As a general rule, anything that puts too much pressure on your spine is best avoided after scoliosis surgery. Heavy weightlifting, high-impact sports like rugby, and exercises that involve your abs can all damage your spine again and should be removed from your exercise regime.

Exercises that involve flexion of the spine or neck, such as sit-ups and squats, can place pressure on the discs above and below the spinal fusion site. These should also be avoided as much as possible, although they can be replaced with more gentle stretching exercises.

It is best to swap high-intensity exercise for more frequent low-impact exercise after scoliosis surgery. Recommended post-surgery activities include:

  • Swimming
  • Gentle yoga
  • Bicycle rides
  • Elliptical machine training

In this way, you can still maintain an active lifestyle without fear of damaging your vertebrae, discs or spinal cord.

Here at the Scoliosis SOS Clinic, we believe that exercise is the best method for fighting spinal curvature. We treat both patients who are looking to avoid surgery and those who have already had a spinal fusion. Our non-surgical ScolioGold treatment courses combine stretches, exercises, and massages to reduce the angle of your spinal curve and improve your quality of life. Contact us now to arrange an initial consultation.

Worried that your scoliosis will prevent you from taking part in your favourite sport? Read about some of our sporty success stories here!

Are you born with scoliosis?

Scoliosis can potentially occur at any stage of a person's life. Some people grow up with curved spines, while others develop scoliosis in their old age. Every scoliosis sufferer's story is different.

With that in mind, it should come as no surprise that there's no single, straightforward answer to the question we're discussing today: are you born with scoliosis?

Idiopathic scoliosis

By far the most common form of scoliosis is idiopathic scoliosis - that is, a sideways spinal curvature that occurs without any clear cause.

Idiopathic scoliosis usually doesn't develop until the pre-teen / teenage years, so it would be incorrect to say that one is 'born' with this type of scoliosis. However, idiopathic scoliosis is widely believed to be rooted in genetic causes, so it might be said that some people are born with the genes that will one day manifest as a progressive spinal curve.

Congenital scoliosis

While scoliosis most commonly occurs during adolescence, it is occasionally the case that a visible spinal curvature is present from birth. Babies born with scoliosis are said to have congenital scoliosis, a condition that occurs when the baby's spine doesn't develop properly in the womb. A baby with congenital scoliosis may have multiple vertebrae joined together, or one or more vertebrae that didn't form completely.

Scoliosis in later life

Even if you weren't born with scoliosis and you didn't develop a spinal curve during your teenage years, there's no guarantee that you won't be affected by scoliosis later in life. Scoliosis can occur in fully-grown adults for a number of reasons, including:

  • Asymmetric degeneration. The human body deteriorates with age, and if one side of your body deteriorates more rapidly than the other, this may result in a sideways spinal curve.

  • Osteoporosis, a loss of bone density that is most common in post-menopausal women (read about osteoporosis here).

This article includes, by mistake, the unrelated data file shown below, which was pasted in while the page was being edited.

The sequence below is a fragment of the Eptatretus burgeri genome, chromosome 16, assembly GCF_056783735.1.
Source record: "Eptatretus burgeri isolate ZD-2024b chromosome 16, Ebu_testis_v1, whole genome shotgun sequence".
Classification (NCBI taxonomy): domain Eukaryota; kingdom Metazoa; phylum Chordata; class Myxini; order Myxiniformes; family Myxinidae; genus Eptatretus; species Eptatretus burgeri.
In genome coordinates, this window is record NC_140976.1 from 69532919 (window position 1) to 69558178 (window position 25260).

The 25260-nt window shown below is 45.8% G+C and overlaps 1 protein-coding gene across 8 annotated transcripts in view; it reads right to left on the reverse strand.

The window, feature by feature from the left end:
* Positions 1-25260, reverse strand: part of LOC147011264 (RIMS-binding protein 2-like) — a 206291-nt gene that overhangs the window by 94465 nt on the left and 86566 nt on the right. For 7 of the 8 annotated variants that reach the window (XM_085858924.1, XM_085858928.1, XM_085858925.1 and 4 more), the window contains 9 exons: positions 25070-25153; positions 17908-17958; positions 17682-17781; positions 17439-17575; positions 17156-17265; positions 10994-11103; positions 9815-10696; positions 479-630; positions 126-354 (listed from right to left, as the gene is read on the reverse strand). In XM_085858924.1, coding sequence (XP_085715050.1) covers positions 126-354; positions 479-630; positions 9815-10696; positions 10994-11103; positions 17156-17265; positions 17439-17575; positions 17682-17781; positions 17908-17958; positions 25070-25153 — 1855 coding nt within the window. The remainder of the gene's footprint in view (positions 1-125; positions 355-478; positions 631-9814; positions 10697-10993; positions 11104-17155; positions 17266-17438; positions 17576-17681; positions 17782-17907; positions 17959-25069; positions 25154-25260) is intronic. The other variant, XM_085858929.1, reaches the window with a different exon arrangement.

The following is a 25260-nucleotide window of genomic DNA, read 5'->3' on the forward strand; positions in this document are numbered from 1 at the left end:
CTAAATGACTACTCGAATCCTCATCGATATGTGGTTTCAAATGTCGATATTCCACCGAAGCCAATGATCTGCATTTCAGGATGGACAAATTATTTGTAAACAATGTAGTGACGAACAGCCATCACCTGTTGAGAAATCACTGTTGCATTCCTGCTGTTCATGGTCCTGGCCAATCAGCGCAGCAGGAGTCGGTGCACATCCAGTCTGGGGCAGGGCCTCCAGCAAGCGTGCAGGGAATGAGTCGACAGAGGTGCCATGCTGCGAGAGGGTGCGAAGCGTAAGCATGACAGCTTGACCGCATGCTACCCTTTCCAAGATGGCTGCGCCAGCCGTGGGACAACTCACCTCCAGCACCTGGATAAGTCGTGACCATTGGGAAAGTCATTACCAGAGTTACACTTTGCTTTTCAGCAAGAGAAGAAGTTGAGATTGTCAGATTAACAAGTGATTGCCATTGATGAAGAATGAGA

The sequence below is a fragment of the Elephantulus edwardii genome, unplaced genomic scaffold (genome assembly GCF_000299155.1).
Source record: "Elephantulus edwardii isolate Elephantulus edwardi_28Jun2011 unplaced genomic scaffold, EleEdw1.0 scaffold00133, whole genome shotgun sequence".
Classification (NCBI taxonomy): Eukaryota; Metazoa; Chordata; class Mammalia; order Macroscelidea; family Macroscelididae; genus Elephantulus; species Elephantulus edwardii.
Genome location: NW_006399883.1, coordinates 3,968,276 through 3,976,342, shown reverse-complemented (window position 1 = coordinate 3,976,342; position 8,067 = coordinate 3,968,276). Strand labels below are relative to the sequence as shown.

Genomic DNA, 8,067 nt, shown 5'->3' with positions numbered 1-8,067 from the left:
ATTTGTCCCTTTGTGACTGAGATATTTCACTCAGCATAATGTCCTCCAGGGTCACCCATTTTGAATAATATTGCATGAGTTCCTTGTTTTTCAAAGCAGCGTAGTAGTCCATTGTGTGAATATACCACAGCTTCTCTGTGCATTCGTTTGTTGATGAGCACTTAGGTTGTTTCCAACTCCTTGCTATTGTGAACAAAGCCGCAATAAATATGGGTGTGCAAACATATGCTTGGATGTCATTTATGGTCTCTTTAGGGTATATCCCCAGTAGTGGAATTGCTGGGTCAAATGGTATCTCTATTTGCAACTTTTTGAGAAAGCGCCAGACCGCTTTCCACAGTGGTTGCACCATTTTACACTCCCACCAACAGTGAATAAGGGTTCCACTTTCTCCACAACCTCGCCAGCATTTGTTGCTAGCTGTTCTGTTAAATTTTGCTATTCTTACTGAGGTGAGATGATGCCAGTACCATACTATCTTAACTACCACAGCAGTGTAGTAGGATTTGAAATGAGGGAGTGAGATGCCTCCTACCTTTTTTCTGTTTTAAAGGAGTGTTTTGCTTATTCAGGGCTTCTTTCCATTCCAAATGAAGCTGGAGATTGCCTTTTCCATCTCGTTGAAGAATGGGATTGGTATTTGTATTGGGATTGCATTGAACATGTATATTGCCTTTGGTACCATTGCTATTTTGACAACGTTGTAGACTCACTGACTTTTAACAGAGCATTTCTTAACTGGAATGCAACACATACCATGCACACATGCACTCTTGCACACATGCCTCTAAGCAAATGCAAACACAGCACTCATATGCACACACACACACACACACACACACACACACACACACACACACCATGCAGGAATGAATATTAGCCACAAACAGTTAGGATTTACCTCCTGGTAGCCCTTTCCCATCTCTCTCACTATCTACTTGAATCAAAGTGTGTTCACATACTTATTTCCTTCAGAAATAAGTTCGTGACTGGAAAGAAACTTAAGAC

• Spondylolisthesis, where a vertebra slips out of place (read about spondylolisthesis here).

Here at the Scoliosis SOS Clinic, we treat scoliosis in patients of all ages, from young children to people in their 60s, 70s and beyond. If you would like to arrange an initial consultation, please fill out our enquiry form here.

Kyphosis

Hyperkyphosis is a curvature of the spine that occurs in the upper back, resulting in a hunched or stooped appearance. This condition is most commonly seen in older people, but it can affect people of all ages.

A kyphotic spinal curve can develop for a number of different reasons, and some forms of this condition are more preventable than others. Today, we'd like to take a look at some of the most common causes of hyperkyphosis and who they're most likely to affect.

Common causes of hyperkyphosis

  • Bad Posture - If you persistently slouch forward or lean back when seated, you may notice that your spine starts to develop a visible curvature over time. Desk workers are particularly prone to the sort of postural problems that can lead to hyperkyphosis.

  • Scheuermann's Disease - Scheuermann's disease typically occurs during the growth spurt that accompanies puberty. If you have this condition, it means that your vertebrae (the bones that make up your spine) develop into a wedge shape, creating a forward spinal curve. Click here to read more about Scheuermann's disease.

  • Congenital Issues - While rare, it is sometimes the case that a baby's spine will develop incorrectly in the womb, and this can mean that hyperkyphosis is visible from birth.

  • Osteoporosis & Osteopenia - Human beings - especially women - commonly lose bone density as they get older, a condition known as osteoporosis (or osteopenia in its milder form). The resulting bone weakness can lead to a range of different problems, including curvature of the spine. Click here to read more about osteoporosis.

  • Spinal Injury - Certain accidents and injuries can impact the spine, resulting in hyperkyphosis in some cases.

If you or a loved one suffer from hyperkyphosis, effective non-surgical treatment is available from the Scoliosis SOS Clinic in London. Click here to view before/after photos of our hyperkyphosis patients, or contact us now to arrange an initial consultation.

Further Reading: How to Prevent Hyperkyphosis

Book Your Appointment >